My goal back then was to complete the race averaging less than 8 minutes per mile, and I did it -- just barely. I finished in 1:17:17, for a 7:57 average. (If you do the math, that doesn't quite work out. The course was a quarter-mile short, so my "official" result works out to a 7:44 pace).
I know I've gotten a lot faster since then, but I haven't run a race like this one in the interim. It's not an insanely hilly course like the Kendall Mountain Run or the Blue Ridge Marathon, but it's not so flat that you can just stick to a steady pace the entire race. The final climb, in Miles 8 and 9, is no joke, climbing about 250 feet in a mile, with a very steep section in the middle. Here's the elevation profile for the course:
I decided I would try to stick to a 6:30 pace until I got to the bottom of the big climb, about 7.4 miles in, then see how well I could hang on.
At the starting line, I chatted with Richard Hefner, who told me "I remember when I used to be able to beat you." He still remembers the first time I passed him, at the Run for Green half marathon. It was good to be complimented by such an excellent and experienced runner. Before we knew it, we were off, and I could see that there were only 10 or so of us that were interested in a 6:30 or better pace.
It was a perfect morning for me, about 39 degrees, with no wind and a blue sky. I was wearing just a singlet and cheap gloves that I planned on throwing away as the temperature warmed.
Mile 1: 6:30, Mile 2: 6:31.
The first two miles were flat, with perhaps a touch of downhill. I decided to take water at every aid station, so I tried to grab a cup as I flew by the first one. It slipped right out of my cheap knit glove. Oh well, I wasn't really thirsty anyways.
Mile 3: 6:31, Mile 4: 6:33.
Mile 4 had the first real hills of the race, along with some downhills where you could really fly. By the end of the mile I had shed my gloves, just in time to get some water at an aid station (for real this time)! The cups were a little small, but it felt good to have a couple ounces of water.
Mile 5: 6:38, Mile 6: 6:47
Now we were starting to hit some serious hills. Mile 5 had 92 feet of climbing and Mile 6 had 121. I threw out all thoughts of maintaining a 6:30 pace on the uphills, and only barely managed to crack 6:30 on the downhills. I was carrying one GU, and consumed it slowly, between gasps for breath, as I climbed the massive hill in Mile 6. I figured there would probably be an aid station at the top, and I could wash it down with some water. Then when I reached the station, they were only handing out Gatorade. While you might think Gatorade and GU are fairly compatible, to me it was reminiscent of washing down cough drops with cough syrup. I ran with a Gatorade-GU aftertaste for the next two miles.
Mile 7: 7:06, Mile 8: 7:33
Mile 7 features yet another climb, and I slowed even more. Then at the start of Mile 8 there was one last downhill before we started the Big One, the climb up Spencer mountain. I tried to cruise down the hill and get one last boost of speed before heading up that last hill. There was one runner in sight ahead of me, but he looked to be pulling away. We reached the bottom of the hill. I had remembered from two years ago that it flattened out before we began the big climb. Actually, it was a gradual upslope. As I reached the end of this section I saw another runner, who had actually slowed to a walk, even before the big hill. He started running again before I could catch him, then we both turned the corner and started the serious climb.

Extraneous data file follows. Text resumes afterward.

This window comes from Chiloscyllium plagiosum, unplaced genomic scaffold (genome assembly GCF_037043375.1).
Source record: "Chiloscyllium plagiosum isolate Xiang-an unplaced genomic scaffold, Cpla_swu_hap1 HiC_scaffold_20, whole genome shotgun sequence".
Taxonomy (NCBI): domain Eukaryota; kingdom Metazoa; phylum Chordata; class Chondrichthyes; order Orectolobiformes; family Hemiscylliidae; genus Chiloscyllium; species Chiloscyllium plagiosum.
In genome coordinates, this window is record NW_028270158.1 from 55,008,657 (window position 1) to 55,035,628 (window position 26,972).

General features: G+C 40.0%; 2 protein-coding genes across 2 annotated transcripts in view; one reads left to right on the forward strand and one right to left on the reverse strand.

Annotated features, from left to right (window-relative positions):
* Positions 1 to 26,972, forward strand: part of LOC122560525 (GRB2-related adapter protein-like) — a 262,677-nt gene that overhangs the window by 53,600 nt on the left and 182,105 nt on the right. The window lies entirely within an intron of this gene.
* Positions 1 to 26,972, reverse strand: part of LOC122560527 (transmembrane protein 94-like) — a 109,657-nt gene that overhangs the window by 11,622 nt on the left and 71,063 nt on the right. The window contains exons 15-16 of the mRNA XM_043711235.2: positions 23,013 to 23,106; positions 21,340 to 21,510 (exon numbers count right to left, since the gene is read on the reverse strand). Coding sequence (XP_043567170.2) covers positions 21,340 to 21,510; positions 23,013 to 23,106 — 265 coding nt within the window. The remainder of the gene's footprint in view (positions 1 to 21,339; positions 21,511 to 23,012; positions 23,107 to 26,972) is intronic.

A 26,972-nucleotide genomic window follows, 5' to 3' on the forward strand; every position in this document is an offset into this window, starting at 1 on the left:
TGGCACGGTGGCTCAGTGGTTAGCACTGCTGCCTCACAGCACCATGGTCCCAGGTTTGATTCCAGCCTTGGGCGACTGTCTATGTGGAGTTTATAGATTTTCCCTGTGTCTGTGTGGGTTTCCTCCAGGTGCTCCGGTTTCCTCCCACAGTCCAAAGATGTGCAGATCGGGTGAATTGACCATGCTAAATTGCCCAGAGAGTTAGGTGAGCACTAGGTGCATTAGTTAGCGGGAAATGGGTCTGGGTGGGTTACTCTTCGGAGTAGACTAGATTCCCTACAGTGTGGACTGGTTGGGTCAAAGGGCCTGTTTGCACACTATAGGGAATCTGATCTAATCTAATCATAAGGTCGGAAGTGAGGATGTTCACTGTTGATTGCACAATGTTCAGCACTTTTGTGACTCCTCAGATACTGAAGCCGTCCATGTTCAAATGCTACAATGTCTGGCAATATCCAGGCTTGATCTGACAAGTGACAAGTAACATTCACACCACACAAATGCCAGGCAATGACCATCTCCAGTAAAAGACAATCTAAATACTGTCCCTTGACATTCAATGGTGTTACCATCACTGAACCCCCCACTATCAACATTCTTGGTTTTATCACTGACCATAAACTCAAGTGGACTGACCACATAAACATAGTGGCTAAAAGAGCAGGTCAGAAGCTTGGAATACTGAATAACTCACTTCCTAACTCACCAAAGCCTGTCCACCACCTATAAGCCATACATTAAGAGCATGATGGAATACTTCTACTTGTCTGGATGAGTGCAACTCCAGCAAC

I knew at this point that I had very little left in the tank. All thoughts of a 6:30 pace were out the window. I just wanted to hang on. Amazingly, taking it easy only slowed me to a 7:30 pace — two years ago I had had to take a walk-break on this section. I passed the other runner and built up a large gap. As Mile 8 ended, I had climbed 171 feet, and the hill began to level off.
Mile 9: 6:51
Somehow, I was able to pick up the pace as the hill leveled off. There was an aid station serving actual water, and I slurped it down. Now I was running downhill. Could I go faster? I still had a mile and a half to go, but I cautiously turned on the gas.
Mile 10: 6:25
The last mile was agonizingly long. It was a gradual downhill, but that just meant more pressure to run fast. Finally the finish line was in sight and I sprinted through. I stopped my watch, and an official wanted to know what time I had recorded for the race. I couldn't tell because my watch still had an annoying lap display up. Finally the display cleared up and I told him 1:07:37. I didn't notice that the watch was still moving until 1:09. Dammit, this was the second race in a row where I'd hit the "lap" button instead of the "stop" button at the finish. Argh!
Fortunately since I did hit "lap", I could go back and reconstruct my actual finishing time, 1:07:15. That was an average pace of 6:44 per mile—not bad for such a hilly course. It's still a little short of where I need to be if I want to qualify for guaranteed entry to the New York Marathon, where I'd have to run a half at a 6:29 pace, but I think if this course had been completely flat, I would have been very close to that pace. The 1:07:15 was good enough for first in age group, so I'm pleased with that.
Also running this race were fellow DARTers Chad and Gabrielle; here's a picture of the three of us at the finish:
A nice confidence-boosting race as I get things ramped up for my big race at Rocket City in less than a month.
Details of yesterday's race are below.
And for comparison, here's my Garmin plot of the 2010 race: